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Walter v. Commissioner of Social Security

United States District Court, W.D. Michigan, Southern Division

June 13, 2018

Amanda D. Walter, Plaintiff,
v.
Commissioner of Social Security, Defendant.

          MEMORANDUM OPINION

          PHILLIP J. GREEN UNITED STATES MAGISTRATE JUDGE.

         This is a social security action brought under 42 U.S.C. § 1383(c)(3), seeking review of a final decision of the Commissioner of Social Security finding that plaintiff was not entitled to supplemental security income (SSI) benefits. On October 25, 2013, plaintiff filed her application for SSI benefits. Plaintiff alleged a March 22, 2011, onset of disability. (ECF No. 9-5, PageID.191). Plaintiff's claim was denied on initial review. (ECF No. 9-4, PageID.143-46). On November 4, 2015, she received a hearing before an ALJ. (ECF No. 9-2, PageID.73-107). On December 7, 2015, the ALJ issued his decision finding that plaintiff was not disabled. (Op., ECF No. 9-2, PageID.57-67). On September 7, 2017, the Appeals Council denied review (ECF No. 9-2, PageID.29-32), and the ALJ's decision became the Commissioner's final decision.

         Plaintiff timely filed a complaint seeking judicial review of the Commissioner's decision. Plaintiff states that the Commissioner's decision should be overturned on the following grounds:

I. The ALJ incorrectly adopted the previous RFC determination from an earlier decision and misapplied Social Security Acquiescence Rulings (SSR) 98-4(6) and 98-3(6) and the precedent set forth in [Drummond] v. Commissioner of Social Security, 126 F.3[d] 837 (6th Cir. 1997); and Dennard v. Secretary of HHS, 907 F.2d 598 (6th Cir. 1990) as there was a clear change in the condition and clinical diagnosis in this case. The decision further fails to provide rationale for the previous adopted RFC.
II. The ALJ failed to comply with the “treating physician rule” and improperly discounted the opinions of her treating physicians and failed to provide specific valid reasons as to why the treating physicians' opinions should not be afforded controlling weight in violation of Wilson v. Commissioner, 378 F.3d [541] (6th Cir. 2004). Further the decision did not apply the same standards to non-treating and record reviewer opinions which were afforded greater weight of evidence without similar scrutiny?
III. The ALJ failed to properly evaluate the psychiatric conditions by rejecting and/or effectively minimalize the conditions on the basis that there was no objective evidence (i.e. lack of documented brain damage in diagnostic testing). The Decision failed to properly account for the longstanding psychiatric and functional limitations in formulating the residual functional capacity which he adopted from an earlier ruling.
IV. The Decision failed to discuss or consider the side effects from the medications and failed to properly consider the side effects in the residual functional capacity formulation and the resulting decision is not supported by substantial evidence.

(Plf. Brief at 7-8, ECF No. 14, PageID.761-62).

         Plaintiff presents no developed argument for the above-listed issues. Issues adverted to in a perfunctory manner, unaccompanied by some effort at developed argumentation are deemed waived. See Clemente v. Vaslo, 679 F.3d 482, 497 (6th Cir. 2012); see also United States v. Ahmed, No. 17-4046, __ Fed.Appx. __, 2018 WL 2357422 at * 3 n.1 (6th Cir. May 24, 2018) (It is “not the job of an appellate court to make[] arguments for [a party].”) (citation and quotation omitted); McPherson v. Kelsey, 125 F.3d 989, 995-96 (6th Cir. 1997) (“It is not sufficient for a party to mention a possible argument in the most skeletal way, leaving the court to... put flesh on its bones.”) (quotation and citation omitted)).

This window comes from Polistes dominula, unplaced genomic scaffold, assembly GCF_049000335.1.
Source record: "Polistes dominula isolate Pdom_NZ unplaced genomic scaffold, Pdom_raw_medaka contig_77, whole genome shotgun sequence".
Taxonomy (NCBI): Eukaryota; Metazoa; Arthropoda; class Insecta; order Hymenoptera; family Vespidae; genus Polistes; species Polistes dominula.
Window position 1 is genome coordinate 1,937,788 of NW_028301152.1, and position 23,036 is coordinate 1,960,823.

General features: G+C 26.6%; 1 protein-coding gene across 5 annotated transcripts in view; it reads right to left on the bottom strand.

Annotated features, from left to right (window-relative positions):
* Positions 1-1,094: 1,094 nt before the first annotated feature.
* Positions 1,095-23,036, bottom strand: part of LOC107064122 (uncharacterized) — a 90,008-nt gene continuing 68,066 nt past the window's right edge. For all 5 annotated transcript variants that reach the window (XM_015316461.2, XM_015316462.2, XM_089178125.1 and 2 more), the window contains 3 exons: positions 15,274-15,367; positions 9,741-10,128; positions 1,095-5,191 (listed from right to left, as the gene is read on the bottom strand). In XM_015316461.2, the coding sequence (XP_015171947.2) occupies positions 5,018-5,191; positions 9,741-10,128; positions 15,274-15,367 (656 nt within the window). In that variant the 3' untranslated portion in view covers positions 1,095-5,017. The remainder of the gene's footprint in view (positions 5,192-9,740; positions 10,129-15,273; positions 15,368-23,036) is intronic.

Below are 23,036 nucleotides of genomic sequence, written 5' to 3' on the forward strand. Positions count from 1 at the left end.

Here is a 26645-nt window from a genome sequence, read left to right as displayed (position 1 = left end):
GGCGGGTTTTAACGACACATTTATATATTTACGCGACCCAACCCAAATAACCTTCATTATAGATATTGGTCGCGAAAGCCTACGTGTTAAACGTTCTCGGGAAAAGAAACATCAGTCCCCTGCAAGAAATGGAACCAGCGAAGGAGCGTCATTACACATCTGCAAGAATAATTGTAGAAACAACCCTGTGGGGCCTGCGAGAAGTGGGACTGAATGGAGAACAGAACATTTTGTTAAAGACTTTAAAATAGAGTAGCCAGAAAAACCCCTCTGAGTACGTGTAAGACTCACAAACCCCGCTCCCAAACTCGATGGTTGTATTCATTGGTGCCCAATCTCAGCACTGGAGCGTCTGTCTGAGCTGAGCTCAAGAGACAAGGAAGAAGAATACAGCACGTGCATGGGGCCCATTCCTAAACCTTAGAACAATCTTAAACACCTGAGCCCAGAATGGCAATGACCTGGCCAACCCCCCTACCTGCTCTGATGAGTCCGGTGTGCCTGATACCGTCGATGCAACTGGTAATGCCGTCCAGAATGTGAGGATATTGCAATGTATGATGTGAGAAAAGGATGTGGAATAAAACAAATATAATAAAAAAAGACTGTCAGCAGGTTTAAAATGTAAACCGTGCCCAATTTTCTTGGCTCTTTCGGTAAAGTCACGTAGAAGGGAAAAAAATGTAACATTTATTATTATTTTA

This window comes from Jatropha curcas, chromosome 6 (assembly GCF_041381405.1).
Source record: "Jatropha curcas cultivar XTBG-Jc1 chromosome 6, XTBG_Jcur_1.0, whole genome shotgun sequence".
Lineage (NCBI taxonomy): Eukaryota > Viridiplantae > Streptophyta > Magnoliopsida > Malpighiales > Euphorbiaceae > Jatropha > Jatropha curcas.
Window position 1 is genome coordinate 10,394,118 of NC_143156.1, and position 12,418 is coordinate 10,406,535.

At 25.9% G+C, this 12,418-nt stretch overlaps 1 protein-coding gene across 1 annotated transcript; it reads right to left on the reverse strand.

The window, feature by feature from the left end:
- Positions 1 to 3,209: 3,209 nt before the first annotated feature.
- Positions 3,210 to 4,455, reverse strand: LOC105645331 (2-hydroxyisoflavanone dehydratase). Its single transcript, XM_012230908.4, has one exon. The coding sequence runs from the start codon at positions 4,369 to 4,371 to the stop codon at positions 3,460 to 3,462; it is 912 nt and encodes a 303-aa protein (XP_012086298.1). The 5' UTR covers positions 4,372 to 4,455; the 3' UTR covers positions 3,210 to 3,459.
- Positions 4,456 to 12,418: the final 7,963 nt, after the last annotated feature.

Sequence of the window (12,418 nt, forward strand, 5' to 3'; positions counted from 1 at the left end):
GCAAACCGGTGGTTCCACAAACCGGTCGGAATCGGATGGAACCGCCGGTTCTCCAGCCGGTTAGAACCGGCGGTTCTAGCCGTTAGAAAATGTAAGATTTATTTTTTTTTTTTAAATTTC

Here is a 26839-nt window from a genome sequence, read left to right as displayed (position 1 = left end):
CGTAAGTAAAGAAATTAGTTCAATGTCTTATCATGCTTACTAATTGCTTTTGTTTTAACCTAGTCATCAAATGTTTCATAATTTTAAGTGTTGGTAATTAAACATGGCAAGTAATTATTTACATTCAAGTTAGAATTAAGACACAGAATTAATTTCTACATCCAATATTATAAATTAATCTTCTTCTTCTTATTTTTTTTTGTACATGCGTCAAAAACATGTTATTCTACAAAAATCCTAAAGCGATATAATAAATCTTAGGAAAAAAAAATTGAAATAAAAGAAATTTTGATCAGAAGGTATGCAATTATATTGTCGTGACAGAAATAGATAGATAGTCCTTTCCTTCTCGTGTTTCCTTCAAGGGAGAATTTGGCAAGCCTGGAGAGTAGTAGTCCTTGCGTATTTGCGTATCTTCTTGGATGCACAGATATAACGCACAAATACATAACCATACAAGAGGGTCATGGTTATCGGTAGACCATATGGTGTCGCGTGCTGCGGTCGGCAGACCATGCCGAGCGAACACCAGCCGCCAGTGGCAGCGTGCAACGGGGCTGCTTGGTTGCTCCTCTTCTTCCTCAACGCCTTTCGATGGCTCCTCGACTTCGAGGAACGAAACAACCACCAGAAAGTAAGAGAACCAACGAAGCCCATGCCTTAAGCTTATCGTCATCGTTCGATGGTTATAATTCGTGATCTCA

Even assuming that the issues had not been waived, they would not provide a basis for disturbing the Commissioner's decision. The ALJ found that plaintiff had not engaged in substantial gainful activity since October 25, 2013, the application date. (Op. at 3, ECF No. 9-2, PageID.59). Plaintiff had the following severe impairments: “affective disorders, anxiety disorders, personality disorders, spine disorders, and migraine headaches.” (Id.). Plaintiff did not have an impairment or combination of impairments that met or equaled the requirements of a listing impairment. (Id. at 5, PageID.61). The ALJ found that plaintiff retained the residual functional capacity (RFC) for a limited range of light work. (Id. at 6, PageID.62). The ALJ found that plaintiff's testimony regarding her subjective limitations was not fully credible. (Id. at 6-10, PageID.62-66). Plaintiff has no past relevant work. (Id. at 10, PageID.66).

         The ALJ considered the testimony of a vocational expert (VE). In response to a hypothetical question regarding a person of plaintiff's age with her RFC, education, and work experience, the VE testified that there were approximately 178, 000 jobs that exist in the national economy that hypothetical person would be capable of performing. (ECF No. 9-2, PageID.102-03). The ALJ found that this constituted a significant number of jobs and found that plaintiff was not disabled. (Op. at 10-11, PageID.66-67).

         The Court finds that the ALJ's findings are supported by substantial evidence and that he correctly applied the law. See Elam ex rel. Golay v. Commissioner, 348 F.3d 124, 125 (6th Cir. 2003); Buxton v. Halter, 246 F.3d 762, 772-73 (6th Cir. 2001).

         Conclusion

         For the reasons set forth herein, the Commissioner's ...


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